On another thread I posted this exact issue. BEV have 4 to 10 times the tire wear rates of a similar capacity ICE vehicle. 10 to 20K miles is right for a heavy sedan sized BEV at 5000+ lbs on sedan sized tires. I leased a model S because I have solar panels on my roof and wanted free miles of charging. That Tesla absolutely ate expensive tires at 20,000 intervals if you are lucky and do mostly highway. I had taken it from DFW to Houston,Midland,New Orleans and Mobile every three weeks I'm a geologist and those are my work locations. Stopping to super charge was a major inconvenience especially when time pressed it took two stops to New Orleans , three to mobile only one to Houston though. I got tired of having to stop every 250 miles or so. I can handle 600+ in the seat at a time.
Ended up just taking my F250 diesel most of the times and billing the clients for miles but it was using up the life of the asset too fast with no gain in equity in fact it was a loss. the tesla while fun to drive in the city so it got replaced with a GDI KIA commuter car love it @45mpg I have seen as high as 48 pure hwy and I just had a set of Kumho tires low pros at that in 55r17s go 107,000 miles before not meeting inspection specs they still had grooves just not the minimums needed to pass the state sticker.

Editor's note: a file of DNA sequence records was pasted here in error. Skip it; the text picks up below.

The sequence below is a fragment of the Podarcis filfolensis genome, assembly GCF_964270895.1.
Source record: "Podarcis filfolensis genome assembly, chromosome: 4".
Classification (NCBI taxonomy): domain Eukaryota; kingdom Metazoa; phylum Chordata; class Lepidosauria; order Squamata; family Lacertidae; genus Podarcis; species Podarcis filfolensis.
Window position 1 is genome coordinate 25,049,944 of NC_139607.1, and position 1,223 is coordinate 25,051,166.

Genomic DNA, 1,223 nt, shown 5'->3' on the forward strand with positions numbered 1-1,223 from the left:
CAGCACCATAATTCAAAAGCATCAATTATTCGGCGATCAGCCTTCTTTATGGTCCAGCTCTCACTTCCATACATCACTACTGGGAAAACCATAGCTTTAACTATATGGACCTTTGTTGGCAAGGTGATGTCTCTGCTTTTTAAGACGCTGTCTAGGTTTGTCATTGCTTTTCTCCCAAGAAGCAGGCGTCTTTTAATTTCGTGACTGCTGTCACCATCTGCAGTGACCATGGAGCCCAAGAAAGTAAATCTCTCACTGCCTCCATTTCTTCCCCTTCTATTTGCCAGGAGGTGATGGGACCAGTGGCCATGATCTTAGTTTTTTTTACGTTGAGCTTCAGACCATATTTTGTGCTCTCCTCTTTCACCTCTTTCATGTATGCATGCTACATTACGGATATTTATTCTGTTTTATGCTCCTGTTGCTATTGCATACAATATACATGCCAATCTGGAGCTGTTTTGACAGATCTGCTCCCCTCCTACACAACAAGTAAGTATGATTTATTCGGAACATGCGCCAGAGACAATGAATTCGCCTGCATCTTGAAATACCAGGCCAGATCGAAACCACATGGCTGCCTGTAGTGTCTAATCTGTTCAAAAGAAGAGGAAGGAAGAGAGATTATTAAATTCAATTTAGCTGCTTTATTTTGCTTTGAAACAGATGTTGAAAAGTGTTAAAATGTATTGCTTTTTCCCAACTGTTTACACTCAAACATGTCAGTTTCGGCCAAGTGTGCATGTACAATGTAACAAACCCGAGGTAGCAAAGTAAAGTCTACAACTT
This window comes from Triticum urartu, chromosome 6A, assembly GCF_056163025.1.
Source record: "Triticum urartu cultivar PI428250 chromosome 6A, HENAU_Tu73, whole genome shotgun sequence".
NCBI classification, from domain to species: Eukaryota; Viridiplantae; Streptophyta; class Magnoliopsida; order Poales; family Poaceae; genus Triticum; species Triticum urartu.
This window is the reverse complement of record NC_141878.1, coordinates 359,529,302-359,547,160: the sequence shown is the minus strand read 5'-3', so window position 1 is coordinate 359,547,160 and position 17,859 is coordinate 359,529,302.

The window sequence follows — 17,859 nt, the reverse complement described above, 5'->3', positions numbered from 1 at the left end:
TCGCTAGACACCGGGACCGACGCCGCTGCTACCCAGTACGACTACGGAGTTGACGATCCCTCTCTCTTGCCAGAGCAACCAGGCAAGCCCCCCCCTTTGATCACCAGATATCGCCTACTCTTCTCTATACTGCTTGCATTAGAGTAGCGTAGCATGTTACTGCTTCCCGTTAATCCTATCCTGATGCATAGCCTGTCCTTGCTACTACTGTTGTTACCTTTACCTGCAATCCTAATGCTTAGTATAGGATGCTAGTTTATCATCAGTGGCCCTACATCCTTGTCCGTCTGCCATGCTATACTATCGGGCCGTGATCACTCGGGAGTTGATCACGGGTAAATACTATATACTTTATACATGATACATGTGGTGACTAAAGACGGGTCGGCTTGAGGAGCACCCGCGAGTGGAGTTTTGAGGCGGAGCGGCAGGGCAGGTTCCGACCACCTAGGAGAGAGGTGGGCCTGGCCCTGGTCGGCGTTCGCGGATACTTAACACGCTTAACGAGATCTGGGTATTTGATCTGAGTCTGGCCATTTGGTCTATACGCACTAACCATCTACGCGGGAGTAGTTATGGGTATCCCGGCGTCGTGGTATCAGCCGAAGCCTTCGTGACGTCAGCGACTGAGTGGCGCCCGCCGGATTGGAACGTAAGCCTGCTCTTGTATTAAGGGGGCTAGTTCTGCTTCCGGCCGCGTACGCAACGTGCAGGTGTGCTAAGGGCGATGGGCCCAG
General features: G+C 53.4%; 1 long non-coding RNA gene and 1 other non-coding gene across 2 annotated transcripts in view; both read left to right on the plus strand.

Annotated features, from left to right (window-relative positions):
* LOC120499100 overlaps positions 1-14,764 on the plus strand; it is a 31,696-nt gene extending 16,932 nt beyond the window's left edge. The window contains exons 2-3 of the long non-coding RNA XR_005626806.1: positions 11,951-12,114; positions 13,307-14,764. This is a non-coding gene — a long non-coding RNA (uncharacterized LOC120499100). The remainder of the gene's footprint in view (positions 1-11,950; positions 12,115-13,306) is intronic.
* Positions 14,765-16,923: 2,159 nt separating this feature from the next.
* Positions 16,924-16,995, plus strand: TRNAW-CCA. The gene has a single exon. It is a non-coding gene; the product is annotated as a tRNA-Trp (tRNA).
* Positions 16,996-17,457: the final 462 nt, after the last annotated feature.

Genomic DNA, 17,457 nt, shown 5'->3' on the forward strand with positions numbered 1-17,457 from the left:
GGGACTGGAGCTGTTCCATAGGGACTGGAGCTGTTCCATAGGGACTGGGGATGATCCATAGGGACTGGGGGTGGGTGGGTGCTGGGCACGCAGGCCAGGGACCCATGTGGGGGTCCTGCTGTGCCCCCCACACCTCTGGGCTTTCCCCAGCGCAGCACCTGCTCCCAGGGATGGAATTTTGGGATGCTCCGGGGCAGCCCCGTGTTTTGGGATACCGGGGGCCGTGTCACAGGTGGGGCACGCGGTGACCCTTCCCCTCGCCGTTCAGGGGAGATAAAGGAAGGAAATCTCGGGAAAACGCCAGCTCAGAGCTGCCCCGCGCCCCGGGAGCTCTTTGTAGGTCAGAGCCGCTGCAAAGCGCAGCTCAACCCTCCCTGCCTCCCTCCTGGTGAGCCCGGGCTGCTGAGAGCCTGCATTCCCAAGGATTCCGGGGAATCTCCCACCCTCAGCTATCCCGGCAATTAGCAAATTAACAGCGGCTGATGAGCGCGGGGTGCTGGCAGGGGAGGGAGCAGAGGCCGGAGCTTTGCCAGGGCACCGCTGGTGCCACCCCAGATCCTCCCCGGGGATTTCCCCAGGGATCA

This is a full sized 5 pass sedan that gets 38,000 miles per year with 1800 mile round trips every three weeks and bumper to bumper city stop/go at each end for weeks at a time. Brakes were done at 85000 and will last till 150/160 for sure. I expect these Kumho's to be the last set it gets it will be traded by 200k so two set of tires and maybe two set of brakes over my useful 200k lifespan thats better than any BEV in cost for sure those telsa tires were also low pros and $200 each every 20k miles vs $130 for Kumho which are OEM for Kia Motors.